The Pragmatics of Financial Communication. Part 1: From Public Sphere To Investors

[We’re pleased to welcome authors Dr. Rudi Palmieri of the University of Liverpool, Dr. Daniel Perrin of Zurich University of Applied Sciences, and Dr. Marlies Whitehouse of Zurich University of Applied Sciences. They recently published an article in the International Journal of Business Communication entitled “The Pragmatics of Financial Communication. Part 1: From Sources to the Public Sphere,” which is currently free to read for a limited time. Below, they briefly describe the research and its significance.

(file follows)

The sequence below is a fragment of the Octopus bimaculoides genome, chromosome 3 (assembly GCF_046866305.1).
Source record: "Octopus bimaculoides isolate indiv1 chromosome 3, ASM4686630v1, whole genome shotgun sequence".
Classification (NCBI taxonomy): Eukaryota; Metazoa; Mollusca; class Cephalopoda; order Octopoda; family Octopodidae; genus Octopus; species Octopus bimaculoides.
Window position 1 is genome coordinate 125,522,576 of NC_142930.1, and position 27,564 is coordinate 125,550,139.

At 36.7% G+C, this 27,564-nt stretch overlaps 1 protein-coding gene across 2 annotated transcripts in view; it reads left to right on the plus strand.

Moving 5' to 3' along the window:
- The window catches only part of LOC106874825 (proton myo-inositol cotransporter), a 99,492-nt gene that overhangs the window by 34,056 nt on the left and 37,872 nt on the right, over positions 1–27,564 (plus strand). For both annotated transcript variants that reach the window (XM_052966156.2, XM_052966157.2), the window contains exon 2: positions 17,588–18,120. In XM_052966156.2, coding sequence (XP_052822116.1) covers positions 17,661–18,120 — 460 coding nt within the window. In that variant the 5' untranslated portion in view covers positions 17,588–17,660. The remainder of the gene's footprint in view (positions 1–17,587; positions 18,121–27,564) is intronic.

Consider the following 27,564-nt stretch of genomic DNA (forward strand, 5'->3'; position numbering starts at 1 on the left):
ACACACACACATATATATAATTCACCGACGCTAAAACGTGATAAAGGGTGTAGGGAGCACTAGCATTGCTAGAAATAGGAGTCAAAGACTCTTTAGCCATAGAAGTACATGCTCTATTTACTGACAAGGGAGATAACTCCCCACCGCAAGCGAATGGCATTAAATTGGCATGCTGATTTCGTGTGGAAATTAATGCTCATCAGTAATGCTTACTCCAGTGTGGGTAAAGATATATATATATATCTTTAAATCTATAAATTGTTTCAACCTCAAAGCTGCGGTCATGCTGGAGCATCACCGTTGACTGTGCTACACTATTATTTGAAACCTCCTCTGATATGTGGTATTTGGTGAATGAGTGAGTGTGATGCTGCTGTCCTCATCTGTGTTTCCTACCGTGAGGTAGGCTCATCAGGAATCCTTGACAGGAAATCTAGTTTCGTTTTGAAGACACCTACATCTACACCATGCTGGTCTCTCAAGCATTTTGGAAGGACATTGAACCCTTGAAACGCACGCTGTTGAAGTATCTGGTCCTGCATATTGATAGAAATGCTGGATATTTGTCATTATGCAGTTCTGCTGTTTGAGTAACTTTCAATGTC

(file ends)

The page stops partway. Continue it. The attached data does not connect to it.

JBC_53_2_Covers.inddResearch in financial communication has long been dominated by scholars in accounting and finance, who largely focused on the extratextual aspects of financial disclosures, such as the choice (not) to reveal information or the impact of new regulatory standards. In contrast, the past decade and a half has witnessed a significant shift of attention toward the linguistic and textual elements of financial communication. Finance scholars have started to develop text analysis approaches to investigate, in particular, market sentiment and its impact on stock prices. At the same time, accounting scholars have engaged in the so-called narrative turn by investigating the rhetorical aspects of voluntary disclosure. Recent developments in the field, however, dig deeper and are beginning to shed light on the crucial functions of language use in financial communication. There is a growing interest throughout the disciplines to analyze the interplay of micro and macro structure in financial communication, which has been clearly reflected in academic initiatives and rapidly evolving subject areas in recent years. Bringing together these initiatives on a higher level, the AILA research network in financial communication, set up in early 2018, enables scholars from all over the world to strengthen and elaborate on their research and its dissemination. The two parts of the special issue “The Pragmatics of Financial Communication” aim to reflect these recent developments and to foster current and future initiatives in the field.

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